11. Thereafter, the matter came up for hearing before the Tribunal. At this stage it was urged, for the first time, on behalf of the assessee that its business was not only to manufacture and market complete units of tools but also to sell spare parts and it was on the later activity that emphasis was accordingly laid in the course of the arguments before the Tribunal to show that the assessee-company had actually carried on business during the accounting period. The Tribunal held that the assessee in fact had carried on business in regard to the sale of spare parts, which was an integral part of its composite business. The break-up of the total purchases made by the assessee-company was provided by the Tribunal at this further hearing, details whereof are mentioned in para. 2 of the order of the Tribunal. Including the purchases of the component parts for sale as spares for use in manufacture for Rs. 88,219 and imported components for manufacture of complete tools, also available for sale as parts if and when necessary, for Rs. 1,47,879 the total purchases added up to Rs. 2,99,935. These aggregate purchases were shown as the closing stock at the end of the accounting period. The Tribunal also examined the position in respect of the next accounting period ended August 27, 1960. Upon analysis, the Tribunal found that in the next accounting period the aggregate sales amounted to Rs. 26,35,573, out of which the sales of parts amounted to Rs. 74,330, while the sales of manufactured or assembled tools amounted to Rs. 25,56,463. In view of these figures, for the subsequent year the Tribunal found certain sales of spare parts and the assessee's case that it was not merely a manufacturer but also a trader in spare parts was borne out by the accounts for the next year. Accordingly, the Tribunal held that the assessee was carrying on business in spare parts as an integral activity associated with manufacture and the assessee was regarded as carrying on the business during the relevant accounting period. Alternatively, it held that during the relevant accounting period the assessee had commenced to carry on manufacturing business as there was procurement of raw materials during the relevant period. The Tribunal took the view that in view of its finding that the carrying on of business in spare parts was an integral part of manufacturing activity, the entire revenue expenditure after the raw materials were procured would be allowable as deduction. The ITO was directed to satisfy himself as to whether in the claim made before the Tribunal there was any expenditure of capital nature. The Tribunal directed that if there was no expenditure of capital nature, then the amount as claimed by the assessee should be allowed. However, if there was any capital expenditure included therein, then to that extent there would be disallowance. The Tribunal further directed that the ITO would be justified in disallowing any expenditure incurred prior to the ordering of raw materials. He was directed to go into the facts and decide the case in accordance with law.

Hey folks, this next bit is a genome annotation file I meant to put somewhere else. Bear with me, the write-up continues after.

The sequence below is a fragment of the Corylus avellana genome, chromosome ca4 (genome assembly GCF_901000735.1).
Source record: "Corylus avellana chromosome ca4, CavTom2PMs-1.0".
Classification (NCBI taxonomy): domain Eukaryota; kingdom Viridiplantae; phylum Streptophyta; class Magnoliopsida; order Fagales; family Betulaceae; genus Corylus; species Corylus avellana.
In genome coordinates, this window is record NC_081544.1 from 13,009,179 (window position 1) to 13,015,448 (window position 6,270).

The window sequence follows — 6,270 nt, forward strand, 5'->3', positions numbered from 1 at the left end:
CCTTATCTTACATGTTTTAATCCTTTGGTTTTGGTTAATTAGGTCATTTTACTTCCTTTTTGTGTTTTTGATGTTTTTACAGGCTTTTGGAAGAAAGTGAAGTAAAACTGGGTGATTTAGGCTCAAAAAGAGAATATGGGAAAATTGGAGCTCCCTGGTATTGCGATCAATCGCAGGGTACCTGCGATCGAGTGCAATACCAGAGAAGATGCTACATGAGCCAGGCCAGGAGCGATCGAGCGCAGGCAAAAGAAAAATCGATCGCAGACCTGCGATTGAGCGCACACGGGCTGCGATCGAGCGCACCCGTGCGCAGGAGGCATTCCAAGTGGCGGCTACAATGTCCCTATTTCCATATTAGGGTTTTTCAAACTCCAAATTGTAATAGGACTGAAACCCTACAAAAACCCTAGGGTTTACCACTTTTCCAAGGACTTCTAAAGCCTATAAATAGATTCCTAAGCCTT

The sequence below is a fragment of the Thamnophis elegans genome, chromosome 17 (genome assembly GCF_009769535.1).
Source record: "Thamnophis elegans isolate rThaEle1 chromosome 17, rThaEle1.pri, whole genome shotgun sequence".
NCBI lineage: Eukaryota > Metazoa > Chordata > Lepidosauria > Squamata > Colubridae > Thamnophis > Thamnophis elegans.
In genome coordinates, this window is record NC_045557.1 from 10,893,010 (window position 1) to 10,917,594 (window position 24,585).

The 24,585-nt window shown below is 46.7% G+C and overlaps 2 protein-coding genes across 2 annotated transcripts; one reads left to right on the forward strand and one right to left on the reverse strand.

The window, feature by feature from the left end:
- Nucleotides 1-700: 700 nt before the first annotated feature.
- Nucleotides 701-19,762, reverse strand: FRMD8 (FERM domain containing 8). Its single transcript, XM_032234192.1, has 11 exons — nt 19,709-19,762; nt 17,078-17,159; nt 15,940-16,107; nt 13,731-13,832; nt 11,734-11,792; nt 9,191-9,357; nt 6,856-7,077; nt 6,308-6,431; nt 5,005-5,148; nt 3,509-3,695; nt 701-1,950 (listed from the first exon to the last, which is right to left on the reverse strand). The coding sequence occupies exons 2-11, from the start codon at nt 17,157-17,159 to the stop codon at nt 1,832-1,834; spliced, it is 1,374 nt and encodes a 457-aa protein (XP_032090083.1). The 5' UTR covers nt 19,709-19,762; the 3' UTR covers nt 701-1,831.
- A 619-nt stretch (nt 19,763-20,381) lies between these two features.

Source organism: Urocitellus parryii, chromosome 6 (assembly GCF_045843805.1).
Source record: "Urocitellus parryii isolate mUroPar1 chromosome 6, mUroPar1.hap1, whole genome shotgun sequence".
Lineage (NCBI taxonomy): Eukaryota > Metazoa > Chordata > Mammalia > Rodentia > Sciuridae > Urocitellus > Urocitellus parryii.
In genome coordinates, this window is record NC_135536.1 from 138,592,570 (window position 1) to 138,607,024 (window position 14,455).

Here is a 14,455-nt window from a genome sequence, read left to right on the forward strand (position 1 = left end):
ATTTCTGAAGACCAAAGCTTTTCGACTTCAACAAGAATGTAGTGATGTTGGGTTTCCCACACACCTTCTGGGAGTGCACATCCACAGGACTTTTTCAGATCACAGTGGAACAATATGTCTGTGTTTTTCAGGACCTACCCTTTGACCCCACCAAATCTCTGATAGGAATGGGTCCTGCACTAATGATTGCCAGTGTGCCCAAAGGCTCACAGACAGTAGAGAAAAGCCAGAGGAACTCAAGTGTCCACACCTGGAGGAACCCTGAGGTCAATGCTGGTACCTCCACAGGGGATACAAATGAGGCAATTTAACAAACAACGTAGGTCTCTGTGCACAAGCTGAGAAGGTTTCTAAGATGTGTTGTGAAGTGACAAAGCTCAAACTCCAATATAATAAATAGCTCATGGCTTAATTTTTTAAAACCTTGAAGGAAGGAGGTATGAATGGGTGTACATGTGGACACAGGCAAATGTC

12. It is from this order of the Tribunal that the above question arises for our determination.
13. Mr. Joshi, on behalf of the revenue, submitted that during the relevant accounting period at no time the assessee-company was carrying on any business activity. Before any expenditure can be allowed as a deduction, it must be established, he submitted, that the business was set up in the present case at no time during the accounting period and, therefore, the Tribunal was in error in giving directions to the ITO, as it did. He submitted that the mere purchase of raw materials cannot mean that the business is set up.